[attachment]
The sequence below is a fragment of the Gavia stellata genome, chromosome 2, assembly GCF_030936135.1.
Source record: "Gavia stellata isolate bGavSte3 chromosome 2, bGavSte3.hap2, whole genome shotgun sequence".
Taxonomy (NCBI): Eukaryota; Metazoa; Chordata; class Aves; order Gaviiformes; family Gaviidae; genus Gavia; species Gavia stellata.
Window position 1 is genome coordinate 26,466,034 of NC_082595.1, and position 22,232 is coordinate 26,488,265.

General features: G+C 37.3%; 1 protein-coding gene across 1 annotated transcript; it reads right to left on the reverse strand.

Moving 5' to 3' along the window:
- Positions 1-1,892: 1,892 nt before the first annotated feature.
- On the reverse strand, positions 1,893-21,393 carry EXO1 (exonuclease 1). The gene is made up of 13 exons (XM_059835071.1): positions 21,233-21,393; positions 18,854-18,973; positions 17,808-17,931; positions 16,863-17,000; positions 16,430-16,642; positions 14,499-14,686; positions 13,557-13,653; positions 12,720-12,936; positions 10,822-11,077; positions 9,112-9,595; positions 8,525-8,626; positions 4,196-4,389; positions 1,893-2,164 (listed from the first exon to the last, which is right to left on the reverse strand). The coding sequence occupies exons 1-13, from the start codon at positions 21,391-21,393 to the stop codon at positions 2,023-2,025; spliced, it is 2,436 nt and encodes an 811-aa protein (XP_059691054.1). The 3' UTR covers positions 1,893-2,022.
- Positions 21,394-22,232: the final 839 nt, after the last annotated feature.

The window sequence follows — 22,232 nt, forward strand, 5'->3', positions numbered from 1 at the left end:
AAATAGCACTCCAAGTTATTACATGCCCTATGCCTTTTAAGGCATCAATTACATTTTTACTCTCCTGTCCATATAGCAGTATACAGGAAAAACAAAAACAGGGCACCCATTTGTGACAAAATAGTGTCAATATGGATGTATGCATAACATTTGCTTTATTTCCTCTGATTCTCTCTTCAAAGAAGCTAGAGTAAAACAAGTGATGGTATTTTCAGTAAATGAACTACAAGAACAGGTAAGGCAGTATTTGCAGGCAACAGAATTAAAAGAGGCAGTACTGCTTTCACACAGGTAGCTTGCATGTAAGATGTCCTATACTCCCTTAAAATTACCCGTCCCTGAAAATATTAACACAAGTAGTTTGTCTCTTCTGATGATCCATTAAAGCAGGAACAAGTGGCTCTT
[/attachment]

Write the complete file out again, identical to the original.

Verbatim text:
The sequence below is a fragment of the Gavia stellata genome, chromosome 2, assembly GCF_030936135.1.
Source record: "Gavia stellata isolate bGavSte3 chromosome 2, bGavSte3.hap2, whole genome shotgun sequence".
Taxonomy (NCBI): Eukaryota; Metazoa; Chordata; class Aves; order Gaviiformes; family Gaviidae; genus Gavia; species Gavia stellata.
Window position 1 is genome coordinate 26,466,034 of NC_082595.1, and position 22,232 is coordinate 26,488,265.

General features: G+C 37.3%; 1 protein-coding gene across 1 annotated transcript; it reads right to left on the reverse strand.

Moving 5' to 3' along the window:
- Positions 1-1,892: 1,892 nt before the first annotated feature.
- On the reverse strand, positions 1,893-21,393 carry EXO1 (exonuclease 1). The gene is made up of 13 exons (XM_059835071.1): positions 21,233-21,393; positions 18,854-18,973; positions 17,808-17,931; positions 16,863-17,000; positions 16,430-16,642; positions 14,499-14,686; positions 13,557-13,653; positions 12,720-12,936; positions 10,822-11,077; positions 9,112-9,595; positions 8,525-8,626; positions 4,196-4,389; positions 1,893-2,164 (listed from the first exon to the last, which is right to left on the reverse strand). The coding sequence occupies exons 1-13, from the start codon at positions 21,391-21,393 to the stop codon at positions 2,023-2,025; spliced, it is 2,436 nt and encodes an 811-aa protein (XP_059691054.1). The 3' UTR covers positions 1,893-2,022.
- Positions 21,394-22,232: the final 839 nt, after the last annotated feature.

The window sequence follows — 22,232 nt, forward strand, 5'->3', positions numbered from 1 at the left end:
AAATAGCACTCCAAGTTATTACATGCCCTATGCCTTTTAAGGCATCAATTACATTTTTACTCTCCTGTCCATATAGCAGTATACAGGAAAAACAAAAACAGGGCACCCATTTGTGACAAAATAGTGTCAATATGGATGTATGCATAACATTTGCTTTATTTCCTCTGATTCTCTCTTCAAAGAAGCTAGAGTAAAACAAGTGATGGTATTTTCAGTAAATGAACTACAAGAACAGGTAAGGCAGTATTTGCAGGCAACAGAATTAAAAGAGGCAGTACTGCTTTCACACAGGTAGCTTGCATGTAAGATGTCCTATACTCCCTTAAAATTACCCGTCCCTGAAAATATTAACACAAGTAGTTTGTCTCTTCTGATGATCCATTAAAGCAGGAACAAGTGGCTCTT